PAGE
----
The federal government told Canadians that absolutely every option was on the table as it took steps to mitigate the economic devastation wrought by the COVID-19 outbreak. Today’s announcement of enhanced relief measures to aid small- to medium-sized businesses underscores Ottawa’s determination to keep businesses afloat in the face of an unprecedented pandemic—not to mention the sheer havoc this crisis is already wreaking on the economy.
After committing a staggering $107 billion to its COVID-19 Economic Response Plan—both in direct supports and tax deferrals—the Trudeau government announced it will expand federal wage subsidies to 75 per cent for qualifying businesses for up to three months, retroactive to March 15, 2020. That represents a sharp increase from the previous 10 per cent wage subsidy announced on March 18th, a seeming lifetime ago, given the swift pace of stimulus announcements over the past two weeks. The government is promising to announce full eligibility criteria for the program by Monday.
The change aligns Canada with countries such as Denmark, which have also introduced major wage subsidy programs. It remains unclear what the maximum monthly payout for each employee will be. The KRP team will provide updates as they become available.
In addition, businesses (including self-employed individuals) will be allowed to defer GST/HST payments, as well as custom duties on imports, until June 30, 2020. The deferral generally applies to remittances that would be due between March and the end of May, 2020. Monthly, quarterly and annual GST/HST filers will qualify for the deferral. The measure—which is projected to provide up to $30 billion in cash flow assistance to businesses—is designed to help organizations cover payroll and manage other operating expenses until the economy eventually rebounds. Whether that will occur in these next few months remains in doubt, but the government is acting quickly to respond to new developments. This will likely be only one more round in a series of relief announcements over the coming weeks.
To inject liquidity and credit into the system, the government also introduced a new Canada Emergency Business Account. The fund will make up to $25 billion available to banks and credit unions to provide interest-free loans of up to $40,000 each to small businesses that can demonstrate they paid between $50,000 and $1 million in total payroll in 2019. As much as $10,000 of each loan is eligible for forgiveness if companies repay the balance before December 31, 2022. The loans will be guaranteed and funded by Ottawa.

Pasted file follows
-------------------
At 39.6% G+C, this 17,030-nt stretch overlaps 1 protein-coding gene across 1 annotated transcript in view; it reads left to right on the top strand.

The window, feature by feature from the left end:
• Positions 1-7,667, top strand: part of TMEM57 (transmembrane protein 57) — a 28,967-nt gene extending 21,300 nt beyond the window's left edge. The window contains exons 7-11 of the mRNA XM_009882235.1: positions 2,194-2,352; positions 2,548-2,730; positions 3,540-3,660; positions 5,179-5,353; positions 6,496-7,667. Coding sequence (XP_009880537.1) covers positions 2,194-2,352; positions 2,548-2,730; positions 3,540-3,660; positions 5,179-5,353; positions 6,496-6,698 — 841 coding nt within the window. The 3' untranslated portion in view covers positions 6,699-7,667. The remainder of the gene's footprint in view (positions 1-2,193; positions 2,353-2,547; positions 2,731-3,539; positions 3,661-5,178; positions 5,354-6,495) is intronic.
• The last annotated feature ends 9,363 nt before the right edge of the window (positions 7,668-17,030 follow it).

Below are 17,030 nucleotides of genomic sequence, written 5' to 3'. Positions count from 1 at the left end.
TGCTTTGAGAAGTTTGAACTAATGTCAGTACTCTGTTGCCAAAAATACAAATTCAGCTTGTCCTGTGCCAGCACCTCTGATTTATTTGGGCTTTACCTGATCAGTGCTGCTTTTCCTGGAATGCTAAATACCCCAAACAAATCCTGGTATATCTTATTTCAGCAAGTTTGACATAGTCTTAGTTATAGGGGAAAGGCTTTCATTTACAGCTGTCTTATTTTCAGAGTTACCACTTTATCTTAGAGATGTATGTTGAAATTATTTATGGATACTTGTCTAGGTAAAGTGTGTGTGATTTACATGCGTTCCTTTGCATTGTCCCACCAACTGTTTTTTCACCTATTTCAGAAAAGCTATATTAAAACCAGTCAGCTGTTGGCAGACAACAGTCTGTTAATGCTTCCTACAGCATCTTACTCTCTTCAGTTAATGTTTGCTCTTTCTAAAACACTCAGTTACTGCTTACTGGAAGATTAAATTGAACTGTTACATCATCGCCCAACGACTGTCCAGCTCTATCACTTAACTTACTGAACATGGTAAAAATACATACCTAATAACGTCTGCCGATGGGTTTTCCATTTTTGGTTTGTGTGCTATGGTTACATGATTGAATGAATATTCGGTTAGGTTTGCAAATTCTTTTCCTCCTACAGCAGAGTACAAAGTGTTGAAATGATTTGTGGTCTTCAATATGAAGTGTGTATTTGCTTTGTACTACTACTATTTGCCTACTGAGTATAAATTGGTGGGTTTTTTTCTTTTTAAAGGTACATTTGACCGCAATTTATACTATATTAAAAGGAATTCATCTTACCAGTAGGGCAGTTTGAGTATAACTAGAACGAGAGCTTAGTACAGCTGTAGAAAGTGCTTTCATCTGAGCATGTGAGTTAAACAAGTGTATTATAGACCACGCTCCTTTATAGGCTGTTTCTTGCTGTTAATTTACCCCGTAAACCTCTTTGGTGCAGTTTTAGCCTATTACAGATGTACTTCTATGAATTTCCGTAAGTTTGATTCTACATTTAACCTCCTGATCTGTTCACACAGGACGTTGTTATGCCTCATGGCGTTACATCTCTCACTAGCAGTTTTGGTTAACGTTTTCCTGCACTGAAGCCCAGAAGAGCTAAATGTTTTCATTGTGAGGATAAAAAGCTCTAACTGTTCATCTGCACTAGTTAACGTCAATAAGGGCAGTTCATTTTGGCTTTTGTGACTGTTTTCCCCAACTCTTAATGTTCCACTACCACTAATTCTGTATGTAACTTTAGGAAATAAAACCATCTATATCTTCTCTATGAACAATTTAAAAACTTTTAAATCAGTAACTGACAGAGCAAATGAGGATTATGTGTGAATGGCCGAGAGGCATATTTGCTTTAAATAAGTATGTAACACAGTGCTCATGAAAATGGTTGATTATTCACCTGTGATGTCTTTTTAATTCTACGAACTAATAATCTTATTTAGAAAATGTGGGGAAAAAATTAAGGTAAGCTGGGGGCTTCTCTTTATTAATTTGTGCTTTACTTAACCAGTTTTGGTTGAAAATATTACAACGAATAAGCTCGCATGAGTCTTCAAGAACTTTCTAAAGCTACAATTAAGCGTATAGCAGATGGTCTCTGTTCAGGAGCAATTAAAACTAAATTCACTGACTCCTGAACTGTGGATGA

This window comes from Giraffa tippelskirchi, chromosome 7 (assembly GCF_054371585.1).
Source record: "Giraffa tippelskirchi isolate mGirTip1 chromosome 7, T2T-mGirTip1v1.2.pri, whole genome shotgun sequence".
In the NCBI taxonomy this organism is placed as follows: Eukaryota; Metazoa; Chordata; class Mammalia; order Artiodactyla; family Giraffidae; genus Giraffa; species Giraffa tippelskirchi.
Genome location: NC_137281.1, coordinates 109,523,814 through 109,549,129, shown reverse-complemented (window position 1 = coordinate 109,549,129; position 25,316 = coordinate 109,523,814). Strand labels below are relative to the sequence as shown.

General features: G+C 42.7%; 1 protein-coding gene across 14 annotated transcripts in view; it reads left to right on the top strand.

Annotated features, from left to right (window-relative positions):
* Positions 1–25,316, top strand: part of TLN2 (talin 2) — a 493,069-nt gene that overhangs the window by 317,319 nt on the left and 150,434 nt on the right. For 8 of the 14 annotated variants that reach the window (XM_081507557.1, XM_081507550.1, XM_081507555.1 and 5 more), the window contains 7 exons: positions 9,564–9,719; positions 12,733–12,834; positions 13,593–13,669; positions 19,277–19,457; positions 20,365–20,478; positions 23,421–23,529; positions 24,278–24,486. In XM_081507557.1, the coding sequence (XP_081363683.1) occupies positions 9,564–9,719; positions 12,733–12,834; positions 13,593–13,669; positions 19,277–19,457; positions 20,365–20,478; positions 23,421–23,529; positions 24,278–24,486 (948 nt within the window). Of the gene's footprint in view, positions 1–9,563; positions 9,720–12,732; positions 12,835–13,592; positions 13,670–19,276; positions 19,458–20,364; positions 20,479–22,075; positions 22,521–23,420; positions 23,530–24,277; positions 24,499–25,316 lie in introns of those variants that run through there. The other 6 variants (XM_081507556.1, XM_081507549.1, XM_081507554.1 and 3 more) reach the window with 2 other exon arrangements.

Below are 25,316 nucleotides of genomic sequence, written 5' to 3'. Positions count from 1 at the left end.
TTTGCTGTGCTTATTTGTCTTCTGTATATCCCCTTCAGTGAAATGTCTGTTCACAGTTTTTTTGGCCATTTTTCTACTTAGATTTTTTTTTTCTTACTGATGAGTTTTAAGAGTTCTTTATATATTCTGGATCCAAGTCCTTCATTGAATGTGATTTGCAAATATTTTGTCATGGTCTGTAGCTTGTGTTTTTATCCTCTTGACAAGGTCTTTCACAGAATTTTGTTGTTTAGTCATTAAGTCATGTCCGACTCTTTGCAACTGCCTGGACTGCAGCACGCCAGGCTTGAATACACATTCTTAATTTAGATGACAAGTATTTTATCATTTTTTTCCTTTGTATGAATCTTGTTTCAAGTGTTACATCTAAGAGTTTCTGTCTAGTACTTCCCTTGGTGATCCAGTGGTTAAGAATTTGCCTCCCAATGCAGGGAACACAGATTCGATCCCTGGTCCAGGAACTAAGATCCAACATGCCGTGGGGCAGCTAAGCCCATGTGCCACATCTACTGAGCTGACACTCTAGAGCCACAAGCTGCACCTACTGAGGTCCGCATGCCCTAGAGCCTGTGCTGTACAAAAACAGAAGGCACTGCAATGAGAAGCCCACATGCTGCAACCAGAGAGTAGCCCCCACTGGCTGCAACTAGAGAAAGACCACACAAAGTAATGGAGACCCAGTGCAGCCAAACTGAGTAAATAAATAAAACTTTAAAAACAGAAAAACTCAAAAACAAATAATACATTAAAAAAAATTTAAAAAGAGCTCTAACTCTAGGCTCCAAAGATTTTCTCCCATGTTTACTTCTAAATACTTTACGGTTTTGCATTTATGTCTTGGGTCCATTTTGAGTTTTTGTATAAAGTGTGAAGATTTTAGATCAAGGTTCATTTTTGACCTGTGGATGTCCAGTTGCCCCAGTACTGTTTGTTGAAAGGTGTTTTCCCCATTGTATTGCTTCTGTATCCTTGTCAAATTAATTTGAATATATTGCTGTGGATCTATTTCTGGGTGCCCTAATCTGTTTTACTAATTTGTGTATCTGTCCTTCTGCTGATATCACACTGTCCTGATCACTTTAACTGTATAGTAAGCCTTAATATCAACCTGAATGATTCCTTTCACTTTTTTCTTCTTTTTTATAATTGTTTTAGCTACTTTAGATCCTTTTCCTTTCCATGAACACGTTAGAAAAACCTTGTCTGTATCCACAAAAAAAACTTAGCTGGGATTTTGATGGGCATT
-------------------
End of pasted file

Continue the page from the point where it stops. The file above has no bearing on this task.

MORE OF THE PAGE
A new Small and Medium-sized Enterprise Loan and Guarantee program will provide up to $40 billion in credit through Export Development Canada and the Business Development Bank of Canada. The guaranteed loans are intended to help SMEs struggling to meet operating cash flow requirements. As the government noted today:
Export Development Canada will provide guarantees to financial institutions so that they can issue new operating credit and cash flow term loans of up to $6.25 million to small and medium-sized businesses. These loans will be 80 per cent guaranteed by Export Development Canada, to be repaid within one year.
As part of the program, SMEs will have access to a co-lending program, providing eligible businesses with loans of up to $6.25 million.
Groups representing small businesses generally hailed the government’s expanded stimulus, but cautioned that more will be needed to help buttress SME balance sheets and protect the economy from an eventual tsunami-like wave of layoffs and bankruptcies. The Bank of Canada’s decision to lower its key lending rate to 0.25 per cent and commitment to purchase up to $5 billion in government bonds per week—a move intended to further shore up the economy—will surely help ease the pressure further.
“The intent of our decision today is to support the financial system in its central role of providing credit in the economy, and to lay the foundation for the economy’s return to normalcy,” the bank said in a statement.
When that will be is anyone’s guess.
Armando Iannuzzi, Co-Managing Partner